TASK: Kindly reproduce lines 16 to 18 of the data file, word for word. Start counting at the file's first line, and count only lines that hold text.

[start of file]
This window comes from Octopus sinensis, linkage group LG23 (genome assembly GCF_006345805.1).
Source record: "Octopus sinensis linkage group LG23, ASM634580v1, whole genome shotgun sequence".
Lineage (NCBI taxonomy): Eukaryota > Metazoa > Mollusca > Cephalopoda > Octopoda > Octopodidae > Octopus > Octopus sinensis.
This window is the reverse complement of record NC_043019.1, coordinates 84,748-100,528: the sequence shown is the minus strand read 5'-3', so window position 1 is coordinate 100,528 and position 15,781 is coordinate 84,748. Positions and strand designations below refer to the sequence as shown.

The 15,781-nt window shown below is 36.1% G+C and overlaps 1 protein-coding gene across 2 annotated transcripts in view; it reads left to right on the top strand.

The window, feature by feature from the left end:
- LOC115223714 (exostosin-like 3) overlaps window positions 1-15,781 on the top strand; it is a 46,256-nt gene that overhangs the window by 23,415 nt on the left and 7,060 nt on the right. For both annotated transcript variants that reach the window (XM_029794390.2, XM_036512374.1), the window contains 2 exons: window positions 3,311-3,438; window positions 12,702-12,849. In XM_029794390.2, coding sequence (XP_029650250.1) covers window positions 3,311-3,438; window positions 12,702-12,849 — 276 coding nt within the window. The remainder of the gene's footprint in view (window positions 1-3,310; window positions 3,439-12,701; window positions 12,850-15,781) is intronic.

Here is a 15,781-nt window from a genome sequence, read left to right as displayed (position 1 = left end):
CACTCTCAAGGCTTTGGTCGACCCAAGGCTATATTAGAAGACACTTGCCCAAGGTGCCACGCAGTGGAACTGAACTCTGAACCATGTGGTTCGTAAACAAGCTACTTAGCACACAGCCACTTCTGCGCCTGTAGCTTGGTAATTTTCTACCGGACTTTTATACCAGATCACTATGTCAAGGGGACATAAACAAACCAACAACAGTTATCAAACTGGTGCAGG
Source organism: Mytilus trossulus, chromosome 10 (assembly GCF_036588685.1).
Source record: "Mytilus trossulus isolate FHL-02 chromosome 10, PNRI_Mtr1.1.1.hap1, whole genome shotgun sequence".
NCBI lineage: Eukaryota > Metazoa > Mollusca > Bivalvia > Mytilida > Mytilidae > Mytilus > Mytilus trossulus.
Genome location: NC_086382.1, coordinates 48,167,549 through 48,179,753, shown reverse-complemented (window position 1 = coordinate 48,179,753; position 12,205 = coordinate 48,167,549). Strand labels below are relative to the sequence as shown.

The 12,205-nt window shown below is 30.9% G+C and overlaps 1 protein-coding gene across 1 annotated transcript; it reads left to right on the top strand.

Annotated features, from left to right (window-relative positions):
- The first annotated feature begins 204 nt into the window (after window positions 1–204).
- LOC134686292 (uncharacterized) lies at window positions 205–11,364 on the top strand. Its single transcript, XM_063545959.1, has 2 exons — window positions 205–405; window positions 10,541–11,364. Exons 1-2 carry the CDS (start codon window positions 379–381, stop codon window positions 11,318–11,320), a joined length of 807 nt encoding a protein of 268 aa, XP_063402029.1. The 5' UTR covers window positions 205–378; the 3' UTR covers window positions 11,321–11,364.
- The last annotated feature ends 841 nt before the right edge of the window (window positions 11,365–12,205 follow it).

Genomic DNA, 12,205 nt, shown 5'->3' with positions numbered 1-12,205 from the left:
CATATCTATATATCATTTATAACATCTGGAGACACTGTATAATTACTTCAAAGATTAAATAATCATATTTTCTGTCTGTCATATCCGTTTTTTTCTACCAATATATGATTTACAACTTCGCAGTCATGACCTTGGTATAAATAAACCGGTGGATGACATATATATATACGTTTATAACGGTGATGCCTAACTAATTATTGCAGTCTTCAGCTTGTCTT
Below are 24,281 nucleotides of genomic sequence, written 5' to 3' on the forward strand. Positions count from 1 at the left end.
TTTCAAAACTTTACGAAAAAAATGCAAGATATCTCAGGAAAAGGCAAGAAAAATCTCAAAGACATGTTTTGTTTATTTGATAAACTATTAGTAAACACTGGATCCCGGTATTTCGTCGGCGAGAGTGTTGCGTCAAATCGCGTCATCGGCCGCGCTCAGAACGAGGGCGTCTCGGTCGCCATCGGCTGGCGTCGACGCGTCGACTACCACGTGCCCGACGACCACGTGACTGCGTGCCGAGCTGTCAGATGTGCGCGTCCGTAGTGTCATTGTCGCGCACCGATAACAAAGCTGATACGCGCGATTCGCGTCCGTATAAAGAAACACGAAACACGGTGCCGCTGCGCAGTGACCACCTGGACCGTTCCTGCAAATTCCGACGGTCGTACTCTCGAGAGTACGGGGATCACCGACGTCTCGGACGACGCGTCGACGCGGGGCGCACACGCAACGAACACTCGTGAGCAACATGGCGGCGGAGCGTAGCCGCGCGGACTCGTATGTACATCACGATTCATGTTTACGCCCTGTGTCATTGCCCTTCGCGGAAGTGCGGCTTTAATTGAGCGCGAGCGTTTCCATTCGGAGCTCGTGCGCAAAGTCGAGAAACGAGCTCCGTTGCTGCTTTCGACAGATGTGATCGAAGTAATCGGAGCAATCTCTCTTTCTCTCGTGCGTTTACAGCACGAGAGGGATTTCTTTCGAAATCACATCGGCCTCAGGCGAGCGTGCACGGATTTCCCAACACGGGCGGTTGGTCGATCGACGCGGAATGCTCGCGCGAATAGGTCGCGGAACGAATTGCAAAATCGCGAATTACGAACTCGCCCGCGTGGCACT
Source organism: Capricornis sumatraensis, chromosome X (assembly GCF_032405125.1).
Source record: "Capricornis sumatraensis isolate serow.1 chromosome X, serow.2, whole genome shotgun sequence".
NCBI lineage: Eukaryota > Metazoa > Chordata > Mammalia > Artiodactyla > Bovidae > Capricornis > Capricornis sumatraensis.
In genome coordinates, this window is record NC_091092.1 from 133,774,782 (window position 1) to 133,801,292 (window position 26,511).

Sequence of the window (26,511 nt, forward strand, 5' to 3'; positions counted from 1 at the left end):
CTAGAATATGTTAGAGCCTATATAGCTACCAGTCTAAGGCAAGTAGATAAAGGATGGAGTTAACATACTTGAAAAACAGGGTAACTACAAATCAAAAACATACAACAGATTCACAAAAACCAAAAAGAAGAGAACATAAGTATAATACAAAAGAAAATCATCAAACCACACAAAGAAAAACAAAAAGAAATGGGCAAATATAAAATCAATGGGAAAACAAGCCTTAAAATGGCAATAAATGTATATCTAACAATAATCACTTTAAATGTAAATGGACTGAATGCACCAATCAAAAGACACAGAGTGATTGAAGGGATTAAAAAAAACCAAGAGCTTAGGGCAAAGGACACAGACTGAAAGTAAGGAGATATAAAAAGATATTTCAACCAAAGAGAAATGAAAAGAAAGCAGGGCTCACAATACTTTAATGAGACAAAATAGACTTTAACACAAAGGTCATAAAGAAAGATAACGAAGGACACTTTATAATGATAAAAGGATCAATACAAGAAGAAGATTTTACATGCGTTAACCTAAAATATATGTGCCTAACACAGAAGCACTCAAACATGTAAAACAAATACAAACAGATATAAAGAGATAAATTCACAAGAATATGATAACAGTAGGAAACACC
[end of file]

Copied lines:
- The first annotated feature begins 204 nt into the window (after window positions 1–204).
- LOC134686292 (uncharacterized) lies at window positions 205–11,364 on the top strand. Its single transcript, XM_063545959.1, has 2 exons — window positions 205–405; window positions 10,541–11,364. Exons 1-2 carry the CDS (start codon window positions 379–381, stop codon window positions 11,318–11,320), a joined length of 807 nt encoding a protein of 268 aa, XP_063402029.1. The 5' UTR covers window positions 205–378; the 3' UTR covers window positions 11,321–11,364.
- The last annotated feature ends 841 nt before the right edge of the window (window positions 11,365–12,205 follow it).